Nablus, Occupied West Bank - Palestinian farmer Mahmoud Abu Shinar surveys two rows of severed olive trees - something he says has become a sadly familiar sight.
He didn’t see who took a chainsaw to them at night, but he blames residents of an Israeli colony a few hundred metres away.
“We came on Sunday and were shocked that all these trees were cut down,” Abu Shinar said. “I called the landowner. They came and the (Israeli occupation) army came too. But of course it was useless.”
Olives are perhaps the most well-known and abundant Palestinian product, with trees lining valleys and terraced hillsides throughout the occupied West Bank. Palestine have some of the world's oldest olive trees, dating back to more than 4,000 years.
Olive trees are a symbol for Palestinians; they live and bear fruits for thousands of years much like the Palestinian legacy of the land. And there are other similarities: Olive trees are draught-resistant and grow under poor soil conditions; they are an ode to Palestinian resistance and resilience.
Palestinians are proud of their olive trees and appreciative of them.
Some trees we are taught have been producing olives from the times of Jesus, Omar Ben Khatab, Salah Eddin and Napoleon Bonaparte. These ancient olive groves have provided livelihoods for generations. There are approximately 12 million olive trees in Palestine, according to Bethlehem University.
Did you know? In the country, they use only olive oil to light church and shrine lamps – it’s considered the blessed tree of the holy land. As babies, each Palestinian was lovingly massaged with olive oil and salt to make him/her strong. As they grow, they begin their day by drinking a small cupful of the fat, because it gives the drinker strength and energy.
Every table you sit to eat on will have a small plate with green or black olives- no matter the time, no matter the occasion – as a Palestinian you begin and end your meal with an olive.
Some families have trees that have been passed down to them for generations and the olive harvest season in November becomes a festive season across all villages. Many leave their jobs and head to their villages to help in the harvest season. Even schools and universities close in the last week of November for this reason.
Palestinian families come together to harvest olive trees and work as olive-pickers from dawn ‘til dusk, day after day after day. Children, parents and grandparents, each have a role to play in this act, remembering their forefathers and mothers who tended to the same trees years and years ago.
And even the Palestinians in diaspora wait anxiously to get their first olive oil carafe from Palestine, and believe me nothing beats that first taste of the virgin dark green oil soaked up in a piece of hot Palestinian bread called Kaak.
According to UN figures, around 48 per cent of the agricultural land in the West Bank and Gaza is planted with olive trees. Olive trees account for 70 per cent of fruit production in Palestine and contribute around 14 per cent to the Palestinian economy. Ninety-three per cent of the olive harvest is used for olive oil production while the rest is used to make olive soap, table olives and pickles.
With the growing interest in organic food and fair trade, Palestinian olives are now also reaching European and North American markets. And of course that’s perfect, for it pays homage to the Palestinian spirit: full of resilience.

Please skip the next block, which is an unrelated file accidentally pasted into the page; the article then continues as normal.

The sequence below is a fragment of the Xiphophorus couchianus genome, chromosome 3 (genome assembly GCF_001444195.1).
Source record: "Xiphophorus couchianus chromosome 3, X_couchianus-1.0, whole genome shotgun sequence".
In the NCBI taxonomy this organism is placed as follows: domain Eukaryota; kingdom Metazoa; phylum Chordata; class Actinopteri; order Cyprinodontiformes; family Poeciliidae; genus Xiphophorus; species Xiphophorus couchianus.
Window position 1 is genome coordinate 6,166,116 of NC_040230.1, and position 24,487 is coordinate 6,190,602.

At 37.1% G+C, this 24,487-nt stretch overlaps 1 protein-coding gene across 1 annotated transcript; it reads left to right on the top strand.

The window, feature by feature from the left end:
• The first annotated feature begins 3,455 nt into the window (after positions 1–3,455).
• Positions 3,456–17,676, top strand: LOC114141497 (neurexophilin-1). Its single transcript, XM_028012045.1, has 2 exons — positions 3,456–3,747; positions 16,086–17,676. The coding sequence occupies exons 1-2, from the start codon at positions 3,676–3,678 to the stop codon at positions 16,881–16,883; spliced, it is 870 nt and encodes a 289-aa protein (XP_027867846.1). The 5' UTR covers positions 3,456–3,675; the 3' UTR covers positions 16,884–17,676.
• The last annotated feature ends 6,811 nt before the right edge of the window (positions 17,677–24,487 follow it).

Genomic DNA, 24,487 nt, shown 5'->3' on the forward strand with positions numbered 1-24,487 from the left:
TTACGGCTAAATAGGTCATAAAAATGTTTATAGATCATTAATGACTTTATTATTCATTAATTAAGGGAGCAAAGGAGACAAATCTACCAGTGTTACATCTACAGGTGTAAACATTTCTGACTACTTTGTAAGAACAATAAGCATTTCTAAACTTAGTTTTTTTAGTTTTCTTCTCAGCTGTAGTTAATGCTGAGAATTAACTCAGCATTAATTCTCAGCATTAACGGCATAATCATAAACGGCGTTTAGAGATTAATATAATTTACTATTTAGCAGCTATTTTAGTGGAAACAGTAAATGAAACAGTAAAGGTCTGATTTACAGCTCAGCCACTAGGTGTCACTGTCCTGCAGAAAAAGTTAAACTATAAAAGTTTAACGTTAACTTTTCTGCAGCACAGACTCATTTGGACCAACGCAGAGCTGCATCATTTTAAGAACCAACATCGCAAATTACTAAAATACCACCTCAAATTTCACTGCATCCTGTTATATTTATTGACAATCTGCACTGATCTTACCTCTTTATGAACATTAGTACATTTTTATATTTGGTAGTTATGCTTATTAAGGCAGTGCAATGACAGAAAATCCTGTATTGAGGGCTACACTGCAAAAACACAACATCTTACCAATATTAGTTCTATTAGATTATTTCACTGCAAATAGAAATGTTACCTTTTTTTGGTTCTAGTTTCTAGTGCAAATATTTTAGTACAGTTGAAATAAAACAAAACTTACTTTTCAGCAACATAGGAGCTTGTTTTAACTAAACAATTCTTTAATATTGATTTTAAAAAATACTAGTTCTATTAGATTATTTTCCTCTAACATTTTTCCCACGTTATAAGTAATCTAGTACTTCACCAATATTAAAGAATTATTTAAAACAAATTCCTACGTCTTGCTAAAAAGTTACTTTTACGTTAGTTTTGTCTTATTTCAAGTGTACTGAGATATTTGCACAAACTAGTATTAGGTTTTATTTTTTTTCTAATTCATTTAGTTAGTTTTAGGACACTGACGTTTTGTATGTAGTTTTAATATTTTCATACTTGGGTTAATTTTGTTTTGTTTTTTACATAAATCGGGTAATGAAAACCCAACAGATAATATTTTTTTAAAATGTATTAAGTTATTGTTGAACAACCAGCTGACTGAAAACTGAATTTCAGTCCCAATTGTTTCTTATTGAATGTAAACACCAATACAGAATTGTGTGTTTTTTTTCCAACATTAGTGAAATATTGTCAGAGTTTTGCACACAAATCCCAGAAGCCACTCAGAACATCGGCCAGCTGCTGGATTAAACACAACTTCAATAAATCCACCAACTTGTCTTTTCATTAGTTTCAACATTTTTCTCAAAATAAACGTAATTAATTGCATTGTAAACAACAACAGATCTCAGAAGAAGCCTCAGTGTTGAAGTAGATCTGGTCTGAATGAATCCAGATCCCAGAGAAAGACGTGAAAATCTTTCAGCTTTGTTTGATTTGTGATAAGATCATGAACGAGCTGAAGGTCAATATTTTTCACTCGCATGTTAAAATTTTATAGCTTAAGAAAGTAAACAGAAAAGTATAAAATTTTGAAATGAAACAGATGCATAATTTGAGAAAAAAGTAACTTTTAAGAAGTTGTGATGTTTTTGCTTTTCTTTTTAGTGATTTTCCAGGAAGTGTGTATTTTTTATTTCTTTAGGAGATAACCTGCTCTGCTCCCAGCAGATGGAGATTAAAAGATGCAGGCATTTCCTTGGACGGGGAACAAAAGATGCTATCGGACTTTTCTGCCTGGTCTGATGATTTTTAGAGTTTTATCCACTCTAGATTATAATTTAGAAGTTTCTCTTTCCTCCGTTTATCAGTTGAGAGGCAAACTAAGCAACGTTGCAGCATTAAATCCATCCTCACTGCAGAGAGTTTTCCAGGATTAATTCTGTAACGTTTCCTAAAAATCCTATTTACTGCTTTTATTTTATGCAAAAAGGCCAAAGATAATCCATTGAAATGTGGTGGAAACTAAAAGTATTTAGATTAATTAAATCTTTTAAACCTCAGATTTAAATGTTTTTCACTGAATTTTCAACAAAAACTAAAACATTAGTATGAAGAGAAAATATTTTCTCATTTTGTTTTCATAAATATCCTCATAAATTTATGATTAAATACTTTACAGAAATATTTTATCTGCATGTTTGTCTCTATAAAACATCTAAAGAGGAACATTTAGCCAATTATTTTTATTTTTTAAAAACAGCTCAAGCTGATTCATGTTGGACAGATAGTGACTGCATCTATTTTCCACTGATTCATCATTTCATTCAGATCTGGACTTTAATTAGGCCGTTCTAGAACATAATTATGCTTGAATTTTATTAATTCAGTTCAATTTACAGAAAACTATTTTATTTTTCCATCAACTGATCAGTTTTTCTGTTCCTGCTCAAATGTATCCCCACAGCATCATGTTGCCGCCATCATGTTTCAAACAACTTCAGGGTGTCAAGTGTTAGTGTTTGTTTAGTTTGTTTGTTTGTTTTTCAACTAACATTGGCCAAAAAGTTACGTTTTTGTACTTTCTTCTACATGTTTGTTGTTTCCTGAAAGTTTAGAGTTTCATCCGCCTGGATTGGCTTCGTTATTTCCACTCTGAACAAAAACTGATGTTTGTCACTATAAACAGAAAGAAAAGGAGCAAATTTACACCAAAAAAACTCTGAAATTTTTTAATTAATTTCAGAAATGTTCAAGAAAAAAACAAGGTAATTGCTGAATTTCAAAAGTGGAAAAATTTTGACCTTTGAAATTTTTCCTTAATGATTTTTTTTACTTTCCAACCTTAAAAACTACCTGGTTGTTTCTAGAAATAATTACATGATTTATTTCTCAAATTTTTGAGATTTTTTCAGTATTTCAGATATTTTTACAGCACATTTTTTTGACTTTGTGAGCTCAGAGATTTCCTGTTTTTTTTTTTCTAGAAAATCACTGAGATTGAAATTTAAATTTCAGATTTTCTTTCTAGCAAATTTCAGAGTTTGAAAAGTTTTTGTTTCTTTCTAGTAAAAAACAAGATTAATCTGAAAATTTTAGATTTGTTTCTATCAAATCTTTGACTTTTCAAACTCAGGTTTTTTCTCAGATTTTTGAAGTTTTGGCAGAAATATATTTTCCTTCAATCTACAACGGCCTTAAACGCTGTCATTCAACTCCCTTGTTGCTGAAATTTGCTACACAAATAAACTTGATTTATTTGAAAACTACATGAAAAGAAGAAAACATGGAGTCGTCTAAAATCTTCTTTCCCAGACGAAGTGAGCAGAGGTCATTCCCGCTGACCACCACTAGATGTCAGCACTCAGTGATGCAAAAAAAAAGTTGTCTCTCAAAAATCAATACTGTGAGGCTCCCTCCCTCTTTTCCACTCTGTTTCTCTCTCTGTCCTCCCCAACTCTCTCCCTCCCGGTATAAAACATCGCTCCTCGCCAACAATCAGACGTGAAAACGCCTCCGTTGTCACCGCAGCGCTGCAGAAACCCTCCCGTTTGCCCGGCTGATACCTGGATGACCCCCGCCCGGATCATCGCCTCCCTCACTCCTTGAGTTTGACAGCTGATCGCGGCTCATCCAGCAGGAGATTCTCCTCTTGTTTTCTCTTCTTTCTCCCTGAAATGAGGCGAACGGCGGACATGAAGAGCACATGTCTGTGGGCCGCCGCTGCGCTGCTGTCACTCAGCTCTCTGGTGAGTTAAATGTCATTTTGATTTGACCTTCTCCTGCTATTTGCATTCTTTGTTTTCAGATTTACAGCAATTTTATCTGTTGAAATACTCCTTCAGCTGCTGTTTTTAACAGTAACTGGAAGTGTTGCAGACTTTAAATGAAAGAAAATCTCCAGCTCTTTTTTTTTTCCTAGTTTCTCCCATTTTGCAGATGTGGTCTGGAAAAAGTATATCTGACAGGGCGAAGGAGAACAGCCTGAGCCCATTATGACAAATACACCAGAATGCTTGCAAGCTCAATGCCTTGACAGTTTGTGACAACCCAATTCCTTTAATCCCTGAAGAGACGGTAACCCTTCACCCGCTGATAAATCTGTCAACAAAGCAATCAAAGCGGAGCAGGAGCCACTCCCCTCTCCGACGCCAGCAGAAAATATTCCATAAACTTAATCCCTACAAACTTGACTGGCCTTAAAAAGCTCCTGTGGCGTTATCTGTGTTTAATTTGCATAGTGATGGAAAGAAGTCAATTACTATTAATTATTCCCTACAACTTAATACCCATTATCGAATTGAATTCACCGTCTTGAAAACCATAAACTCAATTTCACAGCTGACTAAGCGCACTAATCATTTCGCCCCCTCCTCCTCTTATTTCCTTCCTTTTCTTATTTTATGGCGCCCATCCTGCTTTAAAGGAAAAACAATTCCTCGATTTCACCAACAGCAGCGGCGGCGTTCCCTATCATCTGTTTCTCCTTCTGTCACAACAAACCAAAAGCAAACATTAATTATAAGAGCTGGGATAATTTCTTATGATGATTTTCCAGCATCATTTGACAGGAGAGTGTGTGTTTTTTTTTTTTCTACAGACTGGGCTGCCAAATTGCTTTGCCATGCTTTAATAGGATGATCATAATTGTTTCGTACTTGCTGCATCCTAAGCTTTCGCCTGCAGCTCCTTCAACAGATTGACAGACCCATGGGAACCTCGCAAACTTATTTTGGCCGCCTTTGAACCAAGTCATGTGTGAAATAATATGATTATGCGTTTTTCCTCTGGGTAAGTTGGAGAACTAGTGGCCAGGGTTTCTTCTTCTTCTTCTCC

The first rains after the hot summer months are the signal for farmers to begin harvesting their crop, but it can come with risks.
In many places, farmers say they face intimidation and violence from nearby colonists and call in support from foreign and Israeli supporters, including Jewish rabbis, to protect them and their crops.
Some of the incidents are seen as attempts at revenge following Palestinian attacks on Israelis, even if the farmers targeted were not involved. Those attacks are called "Price tag"
In other cases, say rights groups, there is little motivation other than just to destroy Palestinian property.
Some rights groups have distributed video footage of such incidents in a bid to pressure the Israeli occupation regime to act.
More than 7,000 Palestinian-owned trees have been vandalised so far this year, according to the United Nations. In the whole of 2017, it was less than 6,000, the year before only 1,600.
Abu Shinar said that in recent weeks around 200 trees had been destroyed in fields he works on near Ramallah in the central West Bank, costing thousands of dollars in lost earnings.
“They want the land,” he said, of the colonists. “Who else would come and commit a crime like this?”
Rights groups charge that Palestinian crops have long been vandalised by colonists without any serious effort by the authorities to stop it.
Around 400,000 Israelis live in colonies that dot the West Bank and range in size from large towns to tiny hamlets. The international community considers them illegal.
A few dozen kilometres north of Abu Shinar’s trees near the city of Nablus, a small group huddles under a tree, picking through the leaves for olives.
Just 10 metres away stands an abandoned house daubed with Hebrew graffiti, while the Israeli colony of Har Brakha is over a hill.
Retired British woman Caroline, who declined to give her full name, said she had been coming each year for a decade to work with Palestinian communities close to “particularly difficult colonies”.
This year, she said, she went with a female farmer to her land near a colony, but the occupation army blocked their path.
“When she eventually got into the groves, 100 of her trees had been chainsawed down by colonists. There weren’t even any olives for us to pick,” she said.